The best Celtic harp albums
If tomorrow you had to leave for a desert island and you could bring only three Celtic harp albums with you, which ones would you choose? On this page, I propose for you to present your favourite music and to explain the reasons why.
"If it could only be three, I would choose:"
1 - Ys
2 - Marv Pontkalleg
3 - Ap Huw / Penllyn
4 - Eliz Iza
5 - Gaeltacht (Caitlin Triall / Port Ui Mhuirgheasa / Airde Cuan / Na Reubairean / Mélodie manxoise / Heman Dubh / Valse gaélique / Struan Robertson / The Little Cascade / Braigh Loch Iall / Port an Deorai)
It is impossible for me to start without thinking of this major album which should be in all harp players’ collections. Released between Reflets (1970) and his masterful Concert à l’Olympia (1972), Renaissance de la harpe celtique asserts itself as a synthesis between the Celtic world and Alan Stivell’s poetical and musical universe. More than forty years later, this album remains today an admirable and visionary work, without doubt one of the best of all this Breton musician’s productions.
The tunes capture you and sound familiar right from the start. Not surprising, as many of them have been copied afterwards. This shows the importance and influence of Alan Stivell on the generation of musicians born in the second half of the twentieth century.
The album begins in a quite emblematic way with the legendary city of Ys. Not the evocation of a distant past, the common thread is more of a renaissance. Among Alan Stivell’s other reborn musical and literary references, one should notice: the history of Brittany with the Barzaz Breiz (gwerz Ker-Ys and Marv Pontkalleg), the Welsh manuscripts by Robert Ap Huw and Penllyn as well as the contemporary musicians of the Celtic world (the Irish Sean O’Riada, the Breton sœurs Goadec are mentioned in the performance of Eliz Iza). Renaissance de la harpe celtique is a hyphen of the Celtic world. The intermingling of Scottish, Irish, Manx, Welsh or Breton tunes, so important for Stivell, will be the centre point of works of larger scope such as his Symphonie Celtique a few years later.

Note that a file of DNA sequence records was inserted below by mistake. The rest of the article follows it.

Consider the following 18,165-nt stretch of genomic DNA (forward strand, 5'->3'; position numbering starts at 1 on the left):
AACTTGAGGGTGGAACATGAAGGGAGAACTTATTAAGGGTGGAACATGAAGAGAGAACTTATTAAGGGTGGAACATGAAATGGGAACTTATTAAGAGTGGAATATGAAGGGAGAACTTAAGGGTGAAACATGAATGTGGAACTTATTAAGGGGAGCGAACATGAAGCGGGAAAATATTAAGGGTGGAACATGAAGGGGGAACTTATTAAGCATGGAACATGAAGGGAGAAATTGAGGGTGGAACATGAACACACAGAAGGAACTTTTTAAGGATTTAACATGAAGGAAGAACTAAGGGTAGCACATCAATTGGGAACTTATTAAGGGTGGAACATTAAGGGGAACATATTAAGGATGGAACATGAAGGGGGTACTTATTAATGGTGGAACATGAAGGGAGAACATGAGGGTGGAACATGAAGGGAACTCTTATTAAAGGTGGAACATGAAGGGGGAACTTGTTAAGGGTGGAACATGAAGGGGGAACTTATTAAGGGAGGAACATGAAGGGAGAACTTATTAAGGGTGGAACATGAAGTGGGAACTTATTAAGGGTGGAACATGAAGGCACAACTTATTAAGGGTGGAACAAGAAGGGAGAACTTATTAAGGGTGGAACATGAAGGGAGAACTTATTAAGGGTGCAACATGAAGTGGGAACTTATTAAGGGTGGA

- Alan Stivell, official website
1 - Kerzhadenn
2 - An Heol Teuzet
3 - Baz Valan
4 - Diriaou
5 - Kleier
6 - Kernelec
7 - Berceuse
8 - An Teir Deler
If by any chance this album is not in your possession already, it may be a bit difficult to get hold of. Almost impossible to find in music stores, it’s still available sometimes online (I wonder how long the link above will be valid). One of the finest releases of a musical genius and harp player who left us too early. Kristen nevertheless had the time to open for us the doors of an uncompromised music where the Celtic harp shows magnificent colours never before heard.
Kernelec is a gift to the Celtic harp. History will probably remember Baz Valan, Kleier or Berceuse but Noguès’ style can’t be defined only by those tunes. From its creative and fertile universe, voice and instrumental harmonies are released, with subtle rhythms tied together like a pure and furtive wave (Kerzhadenn). An Heol Teuzet literally drowns us into this sound projection deeply rooted in jazz improvisation and contemporary music; a modern style which still today leaves no-one indifferent.
1 - Profiad y Botwm
2 - Gosteg Dafydd Athro
3 - Caniad y Gwyn Bibydd
4 - Caniad Llywelyn Delynior
5 - Profiad yr Eos
6 - Caniad Marwnad Ifan ab y Gof
The interpretation of historical repertoire is always something difficult. In Music from the Robert Ap Huw Manuscript, Paul Dooley shows a personal musical and poetical outlook of the manuscript written in tablature by the Welsh Robert Ap Huw in 1613. Some of the tunes are dated in a period covering 1340 to 1485, or even older for some anonymous pieces; this manuscript is therefore the oldest source of the music played by the bards on the Celtic harp. The album has to be seen in an historical point of view. However, like for Renaissance de la harpe celtique by Stivell, it would be unfortunate to focus only on the re-creative part of the repertoire without underlining the effective musical talent of the performer.
Dooley used the deciphering of the manuscript by the musicologist and harp player Peter Greenhill and performed the music on a small wire strung harp similar to the Trinity College’s harp in Dublin. With only six tracks, this album eludes the norms of modern music: the shortest (Caniad y Gwyn Bibydd which one could try to translate by Cycle of Gwyn Bibydd) lasts just a little more than two minutes, whereas the longest (Caniad Llywelyn Delynior or Cycle of the harp player Llywelyn) – maybe a lullaby? – stretches over more than twenty one minutes. In a simple style, without artefacts, the melodies are developed from variations, not without reminding us of the piobaireachd (or pibroc’h) music played on the pipes.
This album brings up numerous questions on style, arrangement, social and cultural aspects, taking us straight to the modern questions of our time. In that matter, Music from the Robert Ap Huw Manuscript deserves all our consideration.
- Paul Dooley, official website
- Paul Dooley, manuscript page
- Paul Dooley, Rip The Calico
- Paul Dooley, The Harper's Fancy
- Bill Taylor, official website on which you will find other information about the manuscript